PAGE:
Responses were observed in all sites of target lesions, including liver, lung and lymph nodes, and regardless of whether, or how much, of the enzyme PD-L1 they expressed — a characteristic sometimes considered a signal that a cancer is likely to respond to Keytruda. After a median follow-up of more than 56 weeks, the median progression- free survival (PFS) had not been reached at the time updated study results were reported at the 2016 ESMO conference in October. The PFS rate was 74 percent at six months and 57 percent at 12 months.
Among an additional three patients who were previously treated for advanced melanoma, the combination resulted in one patient each with a CR, a PR and progressive disease. Overall, 55 percent of the patients with melanoma in the study had M1c stage disease, which had spread to visceral organs, and 55 percent were PD-L1—positive at baseline.
“The regimen showed excellent efficacy … with no evidence of synergistic or additional toxicity from the combination” and is among the exciting potential options under study for patients with melanoma, said Tara C. Gangadhar, M.D., an assistant professor at the Hospital of the University of Pennsylvania in Philadelphia, and a lead investigator of the phase 1 study.
“We saw responses in all dose cohorts and all tumor sites, and in previously treated patients with melanoma, so it’s a well-tolerated regimen, and it’s a combination that makes sense,” added Hamid.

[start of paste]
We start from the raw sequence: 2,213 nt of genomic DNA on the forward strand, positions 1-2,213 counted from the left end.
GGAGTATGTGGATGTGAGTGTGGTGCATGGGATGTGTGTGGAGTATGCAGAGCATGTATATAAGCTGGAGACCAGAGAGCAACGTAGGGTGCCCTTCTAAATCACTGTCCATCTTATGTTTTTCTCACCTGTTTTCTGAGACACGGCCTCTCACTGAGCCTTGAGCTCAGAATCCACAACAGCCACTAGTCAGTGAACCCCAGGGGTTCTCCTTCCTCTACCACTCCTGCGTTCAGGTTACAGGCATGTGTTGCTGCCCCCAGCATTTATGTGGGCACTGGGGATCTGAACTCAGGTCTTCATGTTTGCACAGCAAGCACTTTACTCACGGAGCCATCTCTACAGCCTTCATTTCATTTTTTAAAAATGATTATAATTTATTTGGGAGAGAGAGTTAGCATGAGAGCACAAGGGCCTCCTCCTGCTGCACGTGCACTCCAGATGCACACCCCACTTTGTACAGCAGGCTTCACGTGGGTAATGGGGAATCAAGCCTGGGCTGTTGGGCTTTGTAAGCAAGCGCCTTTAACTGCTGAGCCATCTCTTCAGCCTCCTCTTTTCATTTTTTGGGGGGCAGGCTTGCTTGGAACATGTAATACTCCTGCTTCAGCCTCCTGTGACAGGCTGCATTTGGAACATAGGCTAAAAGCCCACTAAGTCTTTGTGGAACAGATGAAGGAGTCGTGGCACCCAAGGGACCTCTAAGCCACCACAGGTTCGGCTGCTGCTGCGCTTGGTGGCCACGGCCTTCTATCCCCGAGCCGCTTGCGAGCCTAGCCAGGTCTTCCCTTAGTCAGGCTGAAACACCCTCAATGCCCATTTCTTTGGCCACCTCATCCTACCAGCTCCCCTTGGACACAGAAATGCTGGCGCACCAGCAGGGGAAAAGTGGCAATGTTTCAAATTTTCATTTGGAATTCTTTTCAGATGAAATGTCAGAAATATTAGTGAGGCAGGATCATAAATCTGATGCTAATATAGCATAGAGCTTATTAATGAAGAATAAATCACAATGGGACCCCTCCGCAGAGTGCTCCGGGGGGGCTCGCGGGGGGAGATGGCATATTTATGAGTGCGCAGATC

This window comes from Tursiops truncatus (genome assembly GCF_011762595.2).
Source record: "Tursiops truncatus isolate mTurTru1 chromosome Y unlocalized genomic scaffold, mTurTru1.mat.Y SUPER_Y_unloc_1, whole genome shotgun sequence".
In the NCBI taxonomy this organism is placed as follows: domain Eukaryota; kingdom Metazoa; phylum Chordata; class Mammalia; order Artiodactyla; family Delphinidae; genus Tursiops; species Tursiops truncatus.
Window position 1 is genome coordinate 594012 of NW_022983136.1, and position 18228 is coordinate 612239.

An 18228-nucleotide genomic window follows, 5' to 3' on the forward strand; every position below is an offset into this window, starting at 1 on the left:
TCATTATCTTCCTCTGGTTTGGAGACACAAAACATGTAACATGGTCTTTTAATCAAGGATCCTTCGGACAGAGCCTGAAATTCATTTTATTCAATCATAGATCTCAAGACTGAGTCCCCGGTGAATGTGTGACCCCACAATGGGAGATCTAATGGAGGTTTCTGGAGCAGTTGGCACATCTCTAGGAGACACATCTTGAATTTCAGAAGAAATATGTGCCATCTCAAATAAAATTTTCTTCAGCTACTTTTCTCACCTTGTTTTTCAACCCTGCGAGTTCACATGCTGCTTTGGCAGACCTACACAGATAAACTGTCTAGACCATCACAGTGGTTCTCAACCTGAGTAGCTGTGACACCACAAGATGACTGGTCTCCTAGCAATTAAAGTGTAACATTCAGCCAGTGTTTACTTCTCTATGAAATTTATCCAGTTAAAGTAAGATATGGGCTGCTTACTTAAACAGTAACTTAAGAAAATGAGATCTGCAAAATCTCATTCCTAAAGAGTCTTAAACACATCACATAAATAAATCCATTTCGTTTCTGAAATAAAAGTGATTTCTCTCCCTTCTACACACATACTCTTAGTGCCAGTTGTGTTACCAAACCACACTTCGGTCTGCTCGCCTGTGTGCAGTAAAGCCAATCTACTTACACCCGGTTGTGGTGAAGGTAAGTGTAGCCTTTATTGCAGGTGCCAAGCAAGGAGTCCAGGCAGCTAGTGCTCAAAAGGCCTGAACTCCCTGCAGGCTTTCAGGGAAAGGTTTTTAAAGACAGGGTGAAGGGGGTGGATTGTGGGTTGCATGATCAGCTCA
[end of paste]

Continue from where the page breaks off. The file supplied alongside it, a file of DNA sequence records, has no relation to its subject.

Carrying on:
The patients with melanoma in the phase 1 study were among a larger group of participants with advanced solid malignancies including non—small cell lung cancer, renal cell carcinoma and endometrial adenocarcinoma. In all, 62 patients were enrolled in that portion of the study; they received epacadostat at doses of 25 mg, 50 mg, 100 mg or 300 mg twice daily. In the phase 3 trial, epacadostat is being administered at 100 mg twice daily. Keytruda is administered to those in both arms of the trial intravenously every three weeks, starting at day one on the first week.
Regarding safety, there were no increased toxicities with the combination compared with Keytruda alone across the phase 1 study population. The most common treatment-related side effects of all severities among trial participants were fatigue (29 percent), rash (29 percent), itchiness (23 percent) joint pain (19 percent) and diarrhea (18 percent). Increased aspartate aminotransferase levels, a possible indication of liver damage, were seen especially in patients taking higher doses of epacadostat, according to Hamid.
Should the phase 3 trial prove as successful as the earlier study, it will set the stage for further investigations into the efficacy of the Keytruda and epacadostat combination. “The next steps are that we’re looking at this combination in other solid tumors, including lung, head and neck, and renal, showing that it’s tolerable and that it has benefit, and then moving to other tumor types,” said Hamid. The KEYNOTE-252/ECHO-301 trial is being conducted by Incyte Corporation, which is developing the drug.
Omid Hamid, M.D., can be reached through Twitter @OmidHamidMD or through The Angeles Clinic (theangelesclinic.org).